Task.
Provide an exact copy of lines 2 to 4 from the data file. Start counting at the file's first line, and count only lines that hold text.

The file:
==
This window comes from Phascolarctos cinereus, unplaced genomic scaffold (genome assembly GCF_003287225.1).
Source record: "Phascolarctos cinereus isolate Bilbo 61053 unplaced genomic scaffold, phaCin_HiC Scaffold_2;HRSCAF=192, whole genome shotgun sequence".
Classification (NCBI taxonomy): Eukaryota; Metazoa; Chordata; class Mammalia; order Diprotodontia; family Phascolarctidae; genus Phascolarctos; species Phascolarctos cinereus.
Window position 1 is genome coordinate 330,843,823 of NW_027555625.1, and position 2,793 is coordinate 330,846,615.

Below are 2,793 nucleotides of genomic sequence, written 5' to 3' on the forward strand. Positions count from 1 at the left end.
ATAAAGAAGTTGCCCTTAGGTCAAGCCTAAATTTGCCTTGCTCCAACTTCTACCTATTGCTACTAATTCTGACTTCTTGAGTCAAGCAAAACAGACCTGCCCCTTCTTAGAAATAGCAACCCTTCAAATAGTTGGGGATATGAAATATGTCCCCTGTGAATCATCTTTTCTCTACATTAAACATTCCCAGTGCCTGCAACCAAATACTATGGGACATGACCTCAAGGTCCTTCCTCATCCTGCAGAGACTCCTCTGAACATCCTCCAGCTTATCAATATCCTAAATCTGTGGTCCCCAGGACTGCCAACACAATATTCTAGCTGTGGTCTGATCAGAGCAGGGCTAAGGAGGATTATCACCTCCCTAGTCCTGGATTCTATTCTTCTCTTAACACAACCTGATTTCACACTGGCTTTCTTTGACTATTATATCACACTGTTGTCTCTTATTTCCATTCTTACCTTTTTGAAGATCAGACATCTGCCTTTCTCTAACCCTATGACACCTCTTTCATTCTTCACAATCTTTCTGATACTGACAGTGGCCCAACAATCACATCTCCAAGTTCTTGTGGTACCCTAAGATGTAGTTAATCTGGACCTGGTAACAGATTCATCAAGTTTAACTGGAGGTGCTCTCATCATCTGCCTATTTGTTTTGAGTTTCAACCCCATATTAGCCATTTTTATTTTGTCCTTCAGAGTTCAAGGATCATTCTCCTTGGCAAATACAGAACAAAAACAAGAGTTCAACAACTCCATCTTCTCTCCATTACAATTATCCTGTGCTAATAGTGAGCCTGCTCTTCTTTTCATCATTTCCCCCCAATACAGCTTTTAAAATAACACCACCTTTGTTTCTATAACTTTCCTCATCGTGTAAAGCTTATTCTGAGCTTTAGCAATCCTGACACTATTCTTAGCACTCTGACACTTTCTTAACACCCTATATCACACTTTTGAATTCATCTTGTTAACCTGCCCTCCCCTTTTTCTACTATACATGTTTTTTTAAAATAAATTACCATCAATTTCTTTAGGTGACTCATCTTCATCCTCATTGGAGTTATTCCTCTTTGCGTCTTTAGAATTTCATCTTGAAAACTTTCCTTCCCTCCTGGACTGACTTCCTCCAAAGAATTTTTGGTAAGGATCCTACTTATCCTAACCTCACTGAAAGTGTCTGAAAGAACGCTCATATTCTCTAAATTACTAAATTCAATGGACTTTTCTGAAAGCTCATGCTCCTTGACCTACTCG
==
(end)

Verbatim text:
Source record: "Phascolarctos cinereus isolate Bilbo 61053 unplaced genomic scaffold, phaCin_HiC Scaffold_2;HRSCAF=192, whole genome shotgun sequence".
Classification (NCBI taxonomy): Eukaryota; Metazoa; Chordata; class Mammalia; order Diprotodontia; family Phascolarctidae; genus Phascolarctos; species Phascolarctos cinereus.
Window position 1 is genome coordinate 330,843,823 of NW_027555625.1, and position 2,793 is coordinate 330,846,615.